Could the next U.S. President be a marijuana prohibitionist? Or will she or he embrace or at least tolerate the cannabis legalization movement?
Gone are the days when marijuana was viewed almost as a campaign killer. Or when candidates can get away with such answers as the now famous “didn’t inhale”. Marijuana is squarely at the center of fast developing issue for which each serious Presidential candidate will have to lay out their position and vision of marijuana in the U.S.
Fortunately for the candidates, and thanks to a vibrant legalization movement, majority of Americans now support marijuana legalization. Additionally, for those opposed to legalization the issue is not high on their list of considerations for a candidate. Meaning, there is majority upside with almost no downside. Sounds like a winning issue. And so, it’s not surprising that Presidential candidates actually want to talk about marijuana! How times have changed.
Newsweek (“2016 Will Be the Marijuana Election“)went through some points about why each political party and candidate wants to stake their position on cannabis legalization.
Why Republicans want to talk about marijuana
There are a variety of substantive reasons marijuana policy is an appealing topic for some—if not all—Republican hopefuls. However, there is a central political basis for it: presidential primaries.
In many ways, the GOP is in lock-step on a variety of major issues: health care, budget deficits, taxes, executive power, international trade, etc. As a result, it is hard to find daylight between the candidates. For evidence of this, re-watch some of the 2012 GOP presidential debates. At times, they looked more like a church choir eager to find harmony than a group of adversaries trying to win a race.
Marijuana is different. Views diverge among Republicans. Some candidates, like Rand Paul, have come closer to embracing legalization—at least those efforts at the state level—in an effort to connect to younger and libertarian voters. Others have been far more open-minded about medical marijuana, either endorsing such systems or appearing comfortable with a hands off approach. Still others, like Jeb Bush and Marco Rubio, have taken a more hardline, war-on-drugs approach to the topic.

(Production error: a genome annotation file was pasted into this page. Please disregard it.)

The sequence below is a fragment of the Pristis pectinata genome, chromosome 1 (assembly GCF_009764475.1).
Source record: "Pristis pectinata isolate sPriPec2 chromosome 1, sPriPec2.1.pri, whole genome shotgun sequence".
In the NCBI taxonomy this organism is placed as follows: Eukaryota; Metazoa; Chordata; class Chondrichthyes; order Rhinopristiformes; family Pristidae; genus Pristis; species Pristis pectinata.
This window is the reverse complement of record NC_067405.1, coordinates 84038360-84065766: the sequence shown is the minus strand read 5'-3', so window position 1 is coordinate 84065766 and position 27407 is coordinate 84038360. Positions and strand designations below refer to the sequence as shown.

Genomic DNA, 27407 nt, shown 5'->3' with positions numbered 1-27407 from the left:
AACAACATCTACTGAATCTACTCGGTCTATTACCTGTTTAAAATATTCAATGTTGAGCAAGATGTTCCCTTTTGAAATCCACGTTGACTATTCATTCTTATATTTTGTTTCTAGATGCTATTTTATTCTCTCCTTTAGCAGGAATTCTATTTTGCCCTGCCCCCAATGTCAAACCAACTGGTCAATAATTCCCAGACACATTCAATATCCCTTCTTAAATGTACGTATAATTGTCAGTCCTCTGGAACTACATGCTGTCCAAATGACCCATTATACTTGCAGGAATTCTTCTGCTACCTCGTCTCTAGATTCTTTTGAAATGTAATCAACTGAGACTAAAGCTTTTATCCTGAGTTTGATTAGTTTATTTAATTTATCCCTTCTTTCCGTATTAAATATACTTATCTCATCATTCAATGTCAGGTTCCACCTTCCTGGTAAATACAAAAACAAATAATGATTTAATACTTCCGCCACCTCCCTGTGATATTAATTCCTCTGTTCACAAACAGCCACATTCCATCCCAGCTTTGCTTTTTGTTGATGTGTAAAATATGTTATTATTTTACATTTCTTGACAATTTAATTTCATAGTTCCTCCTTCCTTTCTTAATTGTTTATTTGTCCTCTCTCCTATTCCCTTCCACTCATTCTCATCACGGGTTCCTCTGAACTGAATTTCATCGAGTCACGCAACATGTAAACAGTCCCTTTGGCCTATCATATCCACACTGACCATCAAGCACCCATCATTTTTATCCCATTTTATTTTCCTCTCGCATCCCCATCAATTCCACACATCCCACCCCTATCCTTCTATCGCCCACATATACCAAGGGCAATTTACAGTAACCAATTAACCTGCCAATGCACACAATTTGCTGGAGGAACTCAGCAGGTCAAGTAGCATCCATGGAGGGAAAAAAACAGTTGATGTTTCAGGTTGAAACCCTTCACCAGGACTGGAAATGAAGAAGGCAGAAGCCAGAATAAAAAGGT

This diversity is a magnificent thing for Republicans and Republican voters. Among (prospective) candidates who, at times, seem to be policy clones, marijuana offers voters the ability to distinguish positions. As a result, candidates must have positions on the topic.
Beyond political necessity, there are substantive policy reasons why this issue matters to the GOP. Federalism is often popular with the GOP base, and hailing “states rights” is often times a safe bet on uncomfortable issues.
Criminal justice reform has its staunch GOP supporters, particularly among the libertarian wing, and Rand Paul has both taken up that torch within the party and even outside the party to connect with voters on the issue of marijuana. On the flip side, values voters still have a loud voice within the party—particularly in the primary electorate—and some Republicans have carved out firm opposition to marijuana, suggesting that for pot policy their administrations’ position will be simple: Just say no.
Why Democrats want to talk about marijuana
For a Democrat, marijuana policy is an easier call. It offers little risk among the base that largely supports liberalized marijuana laws. It connects well with younger voters. Medical marijuana can help Democratic candidates talk about health care and family life.
It also offers Democrats a topic where they can robustly speak against an activist, intrusive federal government that needs to back off—a rare but welcome opportunity for a left-leaning candidate. In the African-American and Latino communities, Democrats can talk about criminal justice reform, discrimination, economic disparities and the job implications of marijuana arrests.
The issue has easy, natural connections to the large scale issues Democrats are likely to make the centerpiece of a presidential run, and while marijuana will not drive the debate, it will make an easy vehicle to continue the conversation on race, equality, opportunity, economics and justice.
If any candidate is going to take a prohibitionist stance on marijuana, he or she will have to make a strong case against cannabis to motivate those opposed to legalization to the polls. If a marijuana prohibitionist candidate were to win the White House, it could potentially be the end of the whole movement with what is likely to be a nasty drag out Presidential campaign.
If you support cannabis legalization in any form, exercise your right to VOTE!